Joe: Let’s jump into some of your favorite foods for babies’ first foods, like say your top 5 that packs the most punch nutritionally.
Rochelle: Okay so I was trying to think of 5 foods and it was really difficult because I wanna give a lot of options but if we go just nutritionally…
Joe: You can certainly expand on that if you want.
Rochelle: I was like 5 no 6, 7, 8! But I think that when it comes to just nutritionally, like I talked about when you’re giving a baby food, you’re giving them such a small amount that you really want to make sure, like you said it packs the most punch. So, my favorite things are liver, egg yolks (and I’ll go through a little bit about how to prepare these and stuff), I like brine, (like I said which isn’t even a solid but it’s one of the first things that I like to introduce), bone broth (which I saw Mason drinking the other day), and if you’re okay with dairy I like kefir for a first food. But then going slightly outside of the super nutrient dense things, banana, avocado and sweet potato are also really common, and there’s ways to make those more nutrient dense, but they’re easy because they’re mashable and a lot of parents feel really comfortable. Cause there is a comfort level thing. I mean if parents want to give them egg yolk, all those things are pretty soft and mashable…
Joe: So do you wanna go down that list and expand on that a little bit, like egg yolks, and liver (should the liver be cooked, egg yolks be hard-boiled?)
Rochelle: Yes, okay… So once again going on the comfort level thing, but liver, there’s multiple ways that you can do that. You can offer it raw, and if you’re going to do that no matter how you offer them you’re gonna make sure it’s the highest quality as with any food. You want to make sure it’s pasture-raised, a really reliable farm, things like that. But you’re gonna want to freeze it for at least 14 days. Weston A. Price Foundation suggests 14 days freezing it and then if you’re going to do that to grate it over, you could either do it on top of egg yolk (that’s pretty nutrient dense for the very beginning though), but you can do it on top of sweet potato, banana, anything really. You can just grate some liver.Joe: That’s exactly what we did for Mason. We did some very lightly cooked egg yolk with grated frozen liver.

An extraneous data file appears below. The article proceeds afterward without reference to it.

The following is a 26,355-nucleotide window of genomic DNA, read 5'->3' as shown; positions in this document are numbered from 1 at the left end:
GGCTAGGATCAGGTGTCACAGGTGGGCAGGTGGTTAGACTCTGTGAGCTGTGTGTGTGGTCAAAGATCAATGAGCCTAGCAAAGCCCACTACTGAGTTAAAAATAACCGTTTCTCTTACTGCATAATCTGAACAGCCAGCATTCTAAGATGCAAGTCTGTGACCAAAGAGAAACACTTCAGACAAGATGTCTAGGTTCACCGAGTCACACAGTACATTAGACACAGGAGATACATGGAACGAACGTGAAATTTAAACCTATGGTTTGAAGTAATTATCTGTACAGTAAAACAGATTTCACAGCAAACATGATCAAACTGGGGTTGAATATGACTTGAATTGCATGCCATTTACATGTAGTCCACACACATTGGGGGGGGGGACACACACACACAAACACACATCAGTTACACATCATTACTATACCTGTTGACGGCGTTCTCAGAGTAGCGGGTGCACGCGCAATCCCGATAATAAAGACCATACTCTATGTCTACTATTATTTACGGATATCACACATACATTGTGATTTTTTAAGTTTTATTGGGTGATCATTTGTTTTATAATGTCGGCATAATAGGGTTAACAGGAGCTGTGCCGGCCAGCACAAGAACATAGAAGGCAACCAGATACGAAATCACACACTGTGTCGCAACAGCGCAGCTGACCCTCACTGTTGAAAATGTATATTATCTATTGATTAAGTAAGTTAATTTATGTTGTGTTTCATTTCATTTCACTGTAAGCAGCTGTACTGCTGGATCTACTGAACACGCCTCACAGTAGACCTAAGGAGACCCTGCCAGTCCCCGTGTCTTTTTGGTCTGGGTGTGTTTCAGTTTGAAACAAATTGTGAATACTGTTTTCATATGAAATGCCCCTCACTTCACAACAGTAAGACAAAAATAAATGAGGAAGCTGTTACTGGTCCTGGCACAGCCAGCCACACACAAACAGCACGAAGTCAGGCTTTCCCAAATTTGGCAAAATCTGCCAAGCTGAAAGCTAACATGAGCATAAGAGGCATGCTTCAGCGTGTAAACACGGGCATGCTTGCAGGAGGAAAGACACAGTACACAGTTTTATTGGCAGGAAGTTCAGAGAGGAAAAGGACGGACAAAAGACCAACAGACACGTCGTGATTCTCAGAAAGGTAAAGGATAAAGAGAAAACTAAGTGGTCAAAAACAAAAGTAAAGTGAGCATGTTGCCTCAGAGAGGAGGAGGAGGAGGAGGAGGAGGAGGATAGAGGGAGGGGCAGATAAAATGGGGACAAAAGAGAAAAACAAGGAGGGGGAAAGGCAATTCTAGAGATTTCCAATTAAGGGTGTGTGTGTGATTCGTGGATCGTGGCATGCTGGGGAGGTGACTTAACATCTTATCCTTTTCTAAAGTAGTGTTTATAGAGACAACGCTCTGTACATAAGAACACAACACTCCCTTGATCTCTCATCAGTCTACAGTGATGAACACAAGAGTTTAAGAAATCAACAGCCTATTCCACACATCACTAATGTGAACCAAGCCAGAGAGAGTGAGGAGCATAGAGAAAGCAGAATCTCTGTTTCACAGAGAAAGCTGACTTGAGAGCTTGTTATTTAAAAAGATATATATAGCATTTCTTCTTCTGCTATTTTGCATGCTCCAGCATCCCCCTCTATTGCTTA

Rochelle: Yeah, that’s what we did too. I like liver 2 ways. So I like it frozen grated and then I also like it where you can dehydrate it where it still stays raw, but it’s dehydrated. My husband has banned me from doing that in the kitchen because it smells so awful, but you’ve got to base it in an area where you can dehydrate it without the smell, or you could buy them now in capsules, and I call them liver sprinkles and you could just sprinkle the dehydrated liver on top too. So depending where you’re at with that. And then the egg yolk exactly like you said, with what you guys fed Mason, it’s a very lightly cooked egg yolk. So you call it soft-boiling really. You put it into water for about 4 minutes, and it shouldn’t be super runny, but it should be slightly warm and very soft, very very soft. I wouldn’t call it runny but it’s definitely not firm either. But with egg yolk, because it’s one of the most really perfect nutrient dense foods for all things baby health in general, but babies are my thing so for fertility and pregnancy, babies, a little goes a long way. And with little tiny babies who haven’t had a food before if you give them too much they can get sick. And I think I got over excited the first time I gave Vincenzo some. I was like… “He loves it!” And I kept giving him more and he ended up getting sick a little bit later throwing it up. And it’s something that I hear very commonly when you overgive. So like one bite even is a lot for their little systems. So starting small with any of the foods really but especially those liver, egg yolk real nutrient dense ones. Not all kids have that reaction, but some of them do.]]>